In late 2016 I was sent an article about James Pratt and John Smith, the last two men to be hanged for Sodomy in England; Scotland had long ceased to make men swing for their pleasures.
The author was Fr Frank Ryan, a Jesuit priest with a passion for justice and righting wrongs. It was a fascinating piece which took a forensic scalpel to the admittedly partial record of the trial and proved conclusively to me that the witnesses were lying.
There was an address in Southwark where the men had been arrested (45 George Street) and another in Deptford which had been the home of James Pratt, his wife and two children.
I decided to go in search of the two addresses. The one in Deptford, in Giffen Street, has long since gone. The whole street has gone having been bombed and replaced by the Wavelengths swimming pool. There was no trace of the name George Street.
Cue my friend Stefan Dickers in the Bishopsgate Institute, a mine of information on London history. The Institute had a machine on which you could overlay transparent versions of city maps of various dates and get a kind of palimpsest of the history of an area.
There was indeed a George Street in Southwark, just off Blackfriars Road, which had become Dolben Street, named after a local worthy, some hundred years before.
I went exploring and there on Dolben Street, with the same number, was the house where Pratt and Smith were arrested.
Not quite the same building due to bomb damage I think, but on the end of a row of Georgian houses which certainly would have seen Constable Valentine haul the two men off to the ‘nick’, a couple of hundred yards away.
There is a blue plaque on the wall of No 45, not to Pratt and Smith, though there certainly should be, but to the pioneer feminist Mary Wollstonecraft, who lived in the house in the 1790s, unmarried but bringing up her daughter, Fanny.
Peter Ackroyd would have been delighted with the spirit of transgression in the house.
I met Fr Ryan, a delightful old priest with a distinctly anti-authoritarian streak. We visited the site together. And there I got the idea of doing an outdoor celebration community play on the spot where the arrest occurred, and also outside Wavelengths near where Pratt’s house had been.
It was coming up to Pride 2017, and Homo Promos needed to re-establish its connections with the LGBT movement.
I advertised on Mandy and Star Now websites. The Homo Promos company was depleted, and got together ten people.
I did more research and discovered Dickens had written about the men in very opaque language, in A Visit to Newgate in Sketches by Boz.
I cobbled together a script from the sources, plus I added some scenes to give motivation to the characters: James Pratt’s wife, ten years older than he, terrified of conceiving a child at the age of 40 and so refusing sex; William Bonell, nearly 70, eking out his pension by letting lads use his room for sex after they’d met at ‘The George’, the coaching inn.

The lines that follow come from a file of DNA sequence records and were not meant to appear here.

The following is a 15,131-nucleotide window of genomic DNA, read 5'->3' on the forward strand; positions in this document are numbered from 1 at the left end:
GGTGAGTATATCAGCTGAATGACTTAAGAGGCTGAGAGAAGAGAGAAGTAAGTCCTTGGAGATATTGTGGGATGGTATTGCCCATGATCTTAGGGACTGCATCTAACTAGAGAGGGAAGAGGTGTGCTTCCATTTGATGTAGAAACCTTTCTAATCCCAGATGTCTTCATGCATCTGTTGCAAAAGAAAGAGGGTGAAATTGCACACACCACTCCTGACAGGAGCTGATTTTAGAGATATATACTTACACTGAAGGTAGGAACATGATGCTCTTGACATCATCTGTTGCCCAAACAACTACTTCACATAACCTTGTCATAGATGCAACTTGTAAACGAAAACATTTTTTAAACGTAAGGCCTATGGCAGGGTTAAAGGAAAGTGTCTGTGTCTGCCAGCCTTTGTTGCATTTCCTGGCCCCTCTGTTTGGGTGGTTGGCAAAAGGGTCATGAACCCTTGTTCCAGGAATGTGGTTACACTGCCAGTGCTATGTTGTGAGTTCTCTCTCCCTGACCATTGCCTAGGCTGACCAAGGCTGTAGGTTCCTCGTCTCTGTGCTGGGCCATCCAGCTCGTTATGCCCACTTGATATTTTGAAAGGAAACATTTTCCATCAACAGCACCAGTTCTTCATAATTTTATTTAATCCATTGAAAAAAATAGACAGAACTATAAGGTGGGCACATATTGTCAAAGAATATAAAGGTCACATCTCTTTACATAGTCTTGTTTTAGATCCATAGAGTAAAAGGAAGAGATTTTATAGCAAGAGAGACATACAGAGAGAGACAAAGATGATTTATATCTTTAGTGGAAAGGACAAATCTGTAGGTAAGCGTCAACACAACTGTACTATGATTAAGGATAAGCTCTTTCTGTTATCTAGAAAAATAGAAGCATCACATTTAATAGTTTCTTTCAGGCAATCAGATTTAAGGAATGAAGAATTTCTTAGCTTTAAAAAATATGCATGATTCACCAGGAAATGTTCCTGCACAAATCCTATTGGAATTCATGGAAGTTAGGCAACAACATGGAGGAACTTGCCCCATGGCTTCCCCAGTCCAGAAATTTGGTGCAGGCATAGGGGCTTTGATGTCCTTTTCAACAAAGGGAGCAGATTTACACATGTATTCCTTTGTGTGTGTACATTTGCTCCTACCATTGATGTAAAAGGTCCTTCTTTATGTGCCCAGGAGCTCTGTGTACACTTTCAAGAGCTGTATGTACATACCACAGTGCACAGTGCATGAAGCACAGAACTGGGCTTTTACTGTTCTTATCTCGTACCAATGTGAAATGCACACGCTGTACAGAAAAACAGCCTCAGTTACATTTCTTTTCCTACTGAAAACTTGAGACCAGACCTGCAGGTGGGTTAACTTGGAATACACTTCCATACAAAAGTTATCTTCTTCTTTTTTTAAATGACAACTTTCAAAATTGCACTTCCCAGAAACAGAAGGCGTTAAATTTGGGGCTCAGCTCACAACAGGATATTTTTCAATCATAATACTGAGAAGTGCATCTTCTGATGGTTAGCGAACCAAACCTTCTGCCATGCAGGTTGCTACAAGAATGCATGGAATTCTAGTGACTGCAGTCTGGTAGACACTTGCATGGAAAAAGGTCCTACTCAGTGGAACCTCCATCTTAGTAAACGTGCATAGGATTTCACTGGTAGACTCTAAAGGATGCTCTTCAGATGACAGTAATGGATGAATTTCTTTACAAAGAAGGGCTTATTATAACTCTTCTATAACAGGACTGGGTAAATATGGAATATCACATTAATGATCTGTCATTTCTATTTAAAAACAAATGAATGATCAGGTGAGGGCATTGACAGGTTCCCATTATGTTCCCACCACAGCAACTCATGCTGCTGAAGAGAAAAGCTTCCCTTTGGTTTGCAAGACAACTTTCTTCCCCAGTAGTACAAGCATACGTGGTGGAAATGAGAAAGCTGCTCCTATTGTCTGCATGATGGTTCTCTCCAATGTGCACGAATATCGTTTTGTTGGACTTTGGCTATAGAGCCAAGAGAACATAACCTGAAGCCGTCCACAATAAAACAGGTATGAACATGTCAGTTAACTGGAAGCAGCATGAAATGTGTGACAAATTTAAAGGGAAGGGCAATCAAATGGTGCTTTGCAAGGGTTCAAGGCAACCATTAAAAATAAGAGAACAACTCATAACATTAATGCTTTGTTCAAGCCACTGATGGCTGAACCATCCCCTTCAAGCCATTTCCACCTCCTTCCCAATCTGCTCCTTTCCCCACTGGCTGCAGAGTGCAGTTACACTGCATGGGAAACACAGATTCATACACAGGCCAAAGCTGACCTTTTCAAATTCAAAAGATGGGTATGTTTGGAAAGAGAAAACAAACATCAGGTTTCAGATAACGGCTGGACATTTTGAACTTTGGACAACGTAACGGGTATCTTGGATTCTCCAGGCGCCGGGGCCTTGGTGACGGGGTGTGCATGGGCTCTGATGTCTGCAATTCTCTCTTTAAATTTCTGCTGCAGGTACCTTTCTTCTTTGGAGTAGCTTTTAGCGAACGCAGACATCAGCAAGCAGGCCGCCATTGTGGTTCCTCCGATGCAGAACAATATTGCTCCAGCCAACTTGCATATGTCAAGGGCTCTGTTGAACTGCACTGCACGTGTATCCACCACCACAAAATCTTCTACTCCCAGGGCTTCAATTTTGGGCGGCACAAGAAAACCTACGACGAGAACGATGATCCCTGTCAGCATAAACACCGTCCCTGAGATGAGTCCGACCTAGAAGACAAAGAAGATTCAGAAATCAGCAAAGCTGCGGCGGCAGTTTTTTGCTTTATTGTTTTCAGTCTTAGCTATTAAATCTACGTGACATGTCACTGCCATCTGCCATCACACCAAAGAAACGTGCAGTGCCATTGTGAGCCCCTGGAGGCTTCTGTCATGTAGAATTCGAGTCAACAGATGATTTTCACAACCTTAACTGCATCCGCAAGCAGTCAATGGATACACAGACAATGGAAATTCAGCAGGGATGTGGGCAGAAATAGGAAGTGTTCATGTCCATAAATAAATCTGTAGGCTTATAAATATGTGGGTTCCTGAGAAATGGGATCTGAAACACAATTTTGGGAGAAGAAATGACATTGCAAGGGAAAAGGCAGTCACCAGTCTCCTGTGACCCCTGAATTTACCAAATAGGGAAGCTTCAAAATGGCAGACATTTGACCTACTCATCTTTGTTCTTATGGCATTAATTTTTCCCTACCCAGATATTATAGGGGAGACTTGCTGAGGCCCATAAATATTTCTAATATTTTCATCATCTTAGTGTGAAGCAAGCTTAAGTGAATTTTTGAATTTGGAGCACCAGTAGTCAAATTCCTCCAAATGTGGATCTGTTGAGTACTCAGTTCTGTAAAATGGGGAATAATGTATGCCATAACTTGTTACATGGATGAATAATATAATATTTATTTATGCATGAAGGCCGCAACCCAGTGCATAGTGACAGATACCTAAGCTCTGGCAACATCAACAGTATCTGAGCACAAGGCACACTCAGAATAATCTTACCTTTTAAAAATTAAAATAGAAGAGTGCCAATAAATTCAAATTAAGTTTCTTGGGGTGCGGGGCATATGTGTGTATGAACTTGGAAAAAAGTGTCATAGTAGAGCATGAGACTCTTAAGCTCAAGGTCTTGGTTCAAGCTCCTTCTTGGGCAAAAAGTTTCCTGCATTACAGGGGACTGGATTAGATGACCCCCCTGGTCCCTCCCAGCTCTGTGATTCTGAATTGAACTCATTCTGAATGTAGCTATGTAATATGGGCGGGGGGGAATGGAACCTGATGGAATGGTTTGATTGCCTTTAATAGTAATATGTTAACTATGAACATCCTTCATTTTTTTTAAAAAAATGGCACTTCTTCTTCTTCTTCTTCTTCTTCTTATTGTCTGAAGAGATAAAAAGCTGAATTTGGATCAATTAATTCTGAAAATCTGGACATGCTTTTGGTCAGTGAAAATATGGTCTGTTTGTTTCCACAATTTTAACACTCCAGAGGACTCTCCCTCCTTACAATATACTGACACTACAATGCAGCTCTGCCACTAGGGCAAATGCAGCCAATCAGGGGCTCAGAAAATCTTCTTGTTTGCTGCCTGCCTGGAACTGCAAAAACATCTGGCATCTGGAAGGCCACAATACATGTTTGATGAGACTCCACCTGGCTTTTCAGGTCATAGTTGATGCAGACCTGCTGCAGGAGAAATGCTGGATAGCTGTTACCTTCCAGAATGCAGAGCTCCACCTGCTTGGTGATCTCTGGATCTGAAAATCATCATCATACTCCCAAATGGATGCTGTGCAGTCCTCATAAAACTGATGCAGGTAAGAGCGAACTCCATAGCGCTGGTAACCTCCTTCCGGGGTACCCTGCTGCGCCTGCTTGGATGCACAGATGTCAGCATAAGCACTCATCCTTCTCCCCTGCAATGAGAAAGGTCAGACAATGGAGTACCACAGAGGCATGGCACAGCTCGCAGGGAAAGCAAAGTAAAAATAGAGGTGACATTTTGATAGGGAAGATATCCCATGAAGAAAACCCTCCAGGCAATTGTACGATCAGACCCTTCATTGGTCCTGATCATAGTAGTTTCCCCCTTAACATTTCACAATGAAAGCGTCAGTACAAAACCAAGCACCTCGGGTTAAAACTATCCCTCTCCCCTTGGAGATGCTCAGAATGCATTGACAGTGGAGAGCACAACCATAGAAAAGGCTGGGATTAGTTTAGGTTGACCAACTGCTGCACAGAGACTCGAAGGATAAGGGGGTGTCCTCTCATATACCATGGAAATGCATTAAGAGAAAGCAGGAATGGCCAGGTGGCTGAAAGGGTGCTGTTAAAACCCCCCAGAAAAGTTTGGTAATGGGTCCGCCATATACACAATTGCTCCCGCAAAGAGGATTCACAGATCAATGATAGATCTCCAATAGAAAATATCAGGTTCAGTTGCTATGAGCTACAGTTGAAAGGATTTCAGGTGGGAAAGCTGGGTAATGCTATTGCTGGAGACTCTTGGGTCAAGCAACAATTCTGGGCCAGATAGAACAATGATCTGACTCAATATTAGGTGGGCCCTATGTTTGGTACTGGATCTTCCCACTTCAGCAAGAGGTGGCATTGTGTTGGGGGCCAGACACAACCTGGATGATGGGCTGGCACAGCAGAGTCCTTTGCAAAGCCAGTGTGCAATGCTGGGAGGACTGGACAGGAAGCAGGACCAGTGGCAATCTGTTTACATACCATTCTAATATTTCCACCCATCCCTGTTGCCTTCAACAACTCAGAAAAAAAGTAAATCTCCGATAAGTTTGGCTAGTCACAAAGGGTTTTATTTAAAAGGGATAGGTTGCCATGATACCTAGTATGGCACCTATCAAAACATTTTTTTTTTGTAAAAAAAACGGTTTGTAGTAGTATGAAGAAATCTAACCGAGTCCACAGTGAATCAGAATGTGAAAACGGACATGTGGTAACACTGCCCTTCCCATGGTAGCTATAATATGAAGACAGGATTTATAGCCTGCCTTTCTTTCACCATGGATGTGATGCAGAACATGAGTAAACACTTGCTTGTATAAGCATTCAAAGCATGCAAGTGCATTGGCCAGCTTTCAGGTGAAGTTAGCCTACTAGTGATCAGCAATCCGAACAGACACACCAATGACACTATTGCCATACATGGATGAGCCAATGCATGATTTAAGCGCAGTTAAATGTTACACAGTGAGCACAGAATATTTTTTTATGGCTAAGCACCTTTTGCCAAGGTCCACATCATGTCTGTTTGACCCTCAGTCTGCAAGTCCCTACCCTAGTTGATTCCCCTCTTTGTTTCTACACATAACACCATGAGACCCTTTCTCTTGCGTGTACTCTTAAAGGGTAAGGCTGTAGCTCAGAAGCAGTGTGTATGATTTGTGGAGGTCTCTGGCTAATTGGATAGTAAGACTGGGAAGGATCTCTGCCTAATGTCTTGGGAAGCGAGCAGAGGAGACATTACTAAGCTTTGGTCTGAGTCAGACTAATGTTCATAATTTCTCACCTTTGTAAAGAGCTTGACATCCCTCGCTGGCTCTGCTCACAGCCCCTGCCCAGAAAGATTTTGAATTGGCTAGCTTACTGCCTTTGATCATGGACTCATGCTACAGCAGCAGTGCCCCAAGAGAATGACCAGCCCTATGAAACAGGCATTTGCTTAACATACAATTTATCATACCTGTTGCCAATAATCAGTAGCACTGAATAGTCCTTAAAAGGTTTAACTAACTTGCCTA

George and Jane Berkshire, the landlords, worried that the house would get a bad name and other lodgers would leave.
At present, this material is somewhat undigested, although sufficiently factual and imaginative to be styled a docudrama.
I hope to return to it for a more sophisticated full-scale musical treatment on the lines of The Threepenny Opera at some point.
We rehearsed at the Albany in Deptford. The cast was as mixed in ability as you’d expect from a community cast; Pratt (Joe Street) and Smith (James Sheppard) were excellent, as was Anca Vaida as the Prosecutor. She is now doing very well in film.
Nicola Quinn’s shrill outrage as the landlady brought some much-needed relief, her partner Julian Sharpe an effective narrator. Others were less satisfactory. I mustn’t forget the brilliant ballad supplied by Peter Murphy on the accordion, his music nodding to Kurt Weill.
Despite the difficulties, some things worked very well. The sheer physical process of hanging someone quite turned stomachs and the ending litany of the other ‘martyrs’ murdered or killing themselves over the last thirty years was a moving conclusion.
The event was filmed by Tom Cordell, although there was not enough good footage to turn into a proper record of the occasion. We do have, however, the photos.
On the day, we were graced with a former Mayor of Southwark outside George Street, and the Mayor of Lewisham Steve Bullock in Giffen Street. We’d allowed two hours between shows and belted down from Blackfriars to Deptford.
At the first, we lit candles and laid wreaths on the steps of the house; it was met with complete indifference by the locals, despite extensive leafletting, but attracted a solid crown of HP supporters. In Deptford we were waylaid by a load of very rowdy alcoholics which rather spoilt the effect. The Mayor was diplomatically polite.
I am still hoping that one day a blue plaque to these two martyrs will go on the wall of 45 George Street to join Mary Wollstonecraft.
Wollstonecraft wrote: “It is justice, not charity, which is wanting in the world.” And also: “The beginning is always today.”
Peter Scott-Presland (April 2021)
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